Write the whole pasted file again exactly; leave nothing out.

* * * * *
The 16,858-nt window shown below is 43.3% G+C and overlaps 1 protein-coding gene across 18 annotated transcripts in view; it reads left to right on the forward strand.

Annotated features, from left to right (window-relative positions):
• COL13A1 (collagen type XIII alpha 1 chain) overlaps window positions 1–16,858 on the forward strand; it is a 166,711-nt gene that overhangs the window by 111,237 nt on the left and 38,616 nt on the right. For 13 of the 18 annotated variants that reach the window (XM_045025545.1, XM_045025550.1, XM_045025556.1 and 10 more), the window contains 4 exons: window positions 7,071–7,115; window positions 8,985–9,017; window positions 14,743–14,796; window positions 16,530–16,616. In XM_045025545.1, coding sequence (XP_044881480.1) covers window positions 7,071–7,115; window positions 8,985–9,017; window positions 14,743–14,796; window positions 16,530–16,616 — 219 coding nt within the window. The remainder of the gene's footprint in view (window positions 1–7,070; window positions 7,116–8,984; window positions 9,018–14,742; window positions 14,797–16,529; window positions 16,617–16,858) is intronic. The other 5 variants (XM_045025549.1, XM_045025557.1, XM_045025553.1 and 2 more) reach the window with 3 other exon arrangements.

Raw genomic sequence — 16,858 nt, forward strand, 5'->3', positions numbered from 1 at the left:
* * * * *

The 16,858-nt window shown below is 43.3% G+C and overlaps 1 protein-coding gene across 18 annotated transcripts in view; it reads left to right on the forward strand.

Annotated features, from left to right (window-relative positions):
• COL13A1 (collagen type XIII alpha 1 chain) overlaps window positions 1–16,858 on the forward strand; it is a 166,711-nt gene that overhangs the window by 111,237 nt on the left and 38,616 nt on the right. For 13 of the 18 annotated variants that reach the window (XM_045025545.1, XM_045025550.1, XM_045025556.1 and 10 more), the window contains 4 exons: window positions 7,071–7,115; window positions 8,985–9,017; window positions 14,743–14,796; window positions 16,530–16,616. In XM_045025545.1, coding sequence (XP_044881480.1) covers window positions 7,071–7,115; window positions 8,985–9,017; window positions 14,743–14,796; window positions 16,530–16,616 — 219 coding nt within the window. The remainder of the gene's footprint in view (window positions 1–7,070; window positions 7,116–8,984; window positions 9,018–14,742; window positions 14,797–16,529; window positions 16,617–16,858) is intronic. The other 5 variants (XM_045025549.1, XM_045025557.1, XM_045025553.1 and 2 more) reach the window with 3 other exon arrangements.

Raw genomic sequence — 16,858 nt, forward strand, 5'->3', positions numbered from 1 at the left: